Digital River to Cut Jobs, Offices After Tough Quarter

The company’s Twin Cities work force and locations will reportedly not be affected.

After reporting a fourth-quarter loss of $200 million, or $6.11 per share, Digital River announced plans to close offices and cut an unspecified number of jobs this year.
The company plans to close three offices—located in Germany, Chicago, and Lincoln, Nebraska—and four of its eight data centers, company officials said during an earnings call late Wednesday. The Pioneer Press reported that the company’s two Twin Cities-area data centers will remain in operation. Digital River’s local work force, including the 700 employees who work at its headquarters, will reportedly not be affected by job cuts.
The company, which has roughly 1,400 employees across offices in United States, Asia, Europe, and South America, did not specify how many positions it plans to eliminate in the coming year.
“We’re working to streamline processes and drive efficiency throughout the organization,” Tom Donnelly, president and chief operating officer of Digital River, said during the earnings call.
Digital River makes and manages e-commerce sites for online retailers, including makers of software, video games, and electronics.
Donnelly said that shuttering data centers is part of the company’s plan to move most of its technology to the cloud. The company also plans to change its business model and will now offer clients an a la carte menu of services as opposed to bundling all its services into one package.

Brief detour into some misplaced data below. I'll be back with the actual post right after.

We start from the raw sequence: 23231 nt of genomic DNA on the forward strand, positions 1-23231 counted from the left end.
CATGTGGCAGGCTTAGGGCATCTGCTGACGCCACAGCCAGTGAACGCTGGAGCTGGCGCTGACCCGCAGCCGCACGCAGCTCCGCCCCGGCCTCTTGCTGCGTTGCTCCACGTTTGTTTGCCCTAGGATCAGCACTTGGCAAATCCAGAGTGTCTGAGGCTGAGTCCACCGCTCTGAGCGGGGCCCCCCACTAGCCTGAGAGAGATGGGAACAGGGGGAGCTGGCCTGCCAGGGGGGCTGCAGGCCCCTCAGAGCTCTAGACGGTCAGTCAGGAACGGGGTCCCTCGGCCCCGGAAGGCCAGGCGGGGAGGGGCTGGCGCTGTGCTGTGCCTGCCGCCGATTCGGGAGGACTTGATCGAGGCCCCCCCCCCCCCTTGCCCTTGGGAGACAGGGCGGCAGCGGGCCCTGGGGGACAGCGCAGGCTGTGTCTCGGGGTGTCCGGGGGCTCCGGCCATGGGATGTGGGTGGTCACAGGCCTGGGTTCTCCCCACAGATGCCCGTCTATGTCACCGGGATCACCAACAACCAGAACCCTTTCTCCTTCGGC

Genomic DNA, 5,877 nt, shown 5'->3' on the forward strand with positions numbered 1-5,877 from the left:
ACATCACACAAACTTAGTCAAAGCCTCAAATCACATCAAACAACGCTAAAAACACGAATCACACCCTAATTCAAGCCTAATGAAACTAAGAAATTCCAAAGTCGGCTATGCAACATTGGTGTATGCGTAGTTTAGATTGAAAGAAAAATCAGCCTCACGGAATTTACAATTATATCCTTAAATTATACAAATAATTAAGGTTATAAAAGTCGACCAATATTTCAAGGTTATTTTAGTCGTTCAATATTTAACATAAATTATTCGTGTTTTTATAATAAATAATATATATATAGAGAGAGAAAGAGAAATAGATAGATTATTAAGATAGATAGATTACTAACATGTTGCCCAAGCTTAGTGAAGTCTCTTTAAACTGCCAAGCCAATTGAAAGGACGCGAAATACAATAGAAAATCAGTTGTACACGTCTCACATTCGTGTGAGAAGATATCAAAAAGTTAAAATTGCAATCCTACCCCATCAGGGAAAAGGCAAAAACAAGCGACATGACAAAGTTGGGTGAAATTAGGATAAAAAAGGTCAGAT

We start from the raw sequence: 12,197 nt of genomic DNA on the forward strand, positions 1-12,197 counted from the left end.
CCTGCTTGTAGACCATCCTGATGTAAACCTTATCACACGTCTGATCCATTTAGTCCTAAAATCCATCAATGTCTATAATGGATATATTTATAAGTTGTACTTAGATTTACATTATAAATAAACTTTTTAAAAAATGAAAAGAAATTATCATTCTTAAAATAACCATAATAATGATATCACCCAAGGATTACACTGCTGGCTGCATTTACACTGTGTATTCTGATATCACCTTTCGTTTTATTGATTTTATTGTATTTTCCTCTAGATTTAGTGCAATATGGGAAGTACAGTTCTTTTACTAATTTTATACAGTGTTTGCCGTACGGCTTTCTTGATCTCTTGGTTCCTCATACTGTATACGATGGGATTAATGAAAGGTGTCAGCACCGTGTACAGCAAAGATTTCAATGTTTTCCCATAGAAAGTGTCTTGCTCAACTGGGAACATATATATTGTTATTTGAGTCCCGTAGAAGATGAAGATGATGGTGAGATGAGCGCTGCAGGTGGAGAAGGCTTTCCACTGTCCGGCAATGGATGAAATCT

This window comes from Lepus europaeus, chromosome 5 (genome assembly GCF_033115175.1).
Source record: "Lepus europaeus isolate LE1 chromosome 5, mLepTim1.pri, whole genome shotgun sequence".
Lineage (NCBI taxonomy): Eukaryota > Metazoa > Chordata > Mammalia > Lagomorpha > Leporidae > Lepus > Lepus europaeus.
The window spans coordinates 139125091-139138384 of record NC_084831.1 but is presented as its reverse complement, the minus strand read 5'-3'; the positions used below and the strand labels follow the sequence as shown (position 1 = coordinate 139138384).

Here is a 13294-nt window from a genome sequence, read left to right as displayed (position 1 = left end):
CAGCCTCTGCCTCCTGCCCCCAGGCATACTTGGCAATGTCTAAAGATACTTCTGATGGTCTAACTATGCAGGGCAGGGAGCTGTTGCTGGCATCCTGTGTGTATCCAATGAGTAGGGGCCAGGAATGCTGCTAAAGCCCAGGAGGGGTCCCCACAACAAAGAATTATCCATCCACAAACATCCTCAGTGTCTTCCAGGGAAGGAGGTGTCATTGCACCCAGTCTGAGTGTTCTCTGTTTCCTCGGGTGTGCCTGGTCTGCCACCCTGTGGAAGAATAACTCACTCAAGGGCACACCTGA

The company said that most of its $200 million loss during the quarter that ended in December was due to a $175.2 million goodwill impairment charge related to past acquisitions. It posted a profit of $5.9 million in the same quarter a year earlier. Meanwhile, revenue for the fourth quarter of 2012 fell 9.5 percent to $101.3 million.
The company said that earnings were hurt because it was not involved in a big video game launch this holiday season. The company ran the e-commerce site of a blockbuster game during the 2011 holiday season, which brought in $7 million in revenue, it said.
For the full year, the company’s loss totaled $195.9 million, compared to a profit of $17.2 million in 2011. Its 2012 revenue fell 2.9 percent to $386 million.
In November, Joel Ronning, a serial entrepreneur who has led the company since its founding in 1994, abruptly stepped down from his role as CEO. Ronning served as chairman through the end of last year, at which point he retired from the company's board.
At the time, Daniel Ives, an analyst with FBR Capital Markets in New York, told the Star Tribune that Ronning’s departure “was a step in the right direction, because the company continues to face challenges.”
Ives told the Minneapolis newspaper that the past few years “have not been good for the company or its investors” due to “a series of missteps in execution and strategy” and said that most investors will believe that “fresh blood coming into the company at this point is positive.”
In 2010, the company’s profits dropped a whopping 68 percent—from $49.7 million to $15.7 million. It rose 9 percent in 2011 to $15.6 million. Revenue, meanwhile, fell 10 percent in 2010 to $363 million and rose 9.6 percent in 2011 to $398 million.
During the 2012 third quarter that ended in September, the company’s loss totaled $734 million and revenue fell 3.1 percent to $91.6 million.
The company is currently being led by interim CEO Thomas Madison.
Digital River is among Minnesota’s 50-largest public companies based on revenue. It is also the state’s largest Web development firm based on revenue from Web projects. Shares of the company’s stock were trading down 4.9 percent Thursday morning at $13.42.
Meanwhile, another local Web developer, Bloomington-based The Nerdery, recently announced plans to cut 24 jobs, or 5 percent of its work force, due to slumping profits.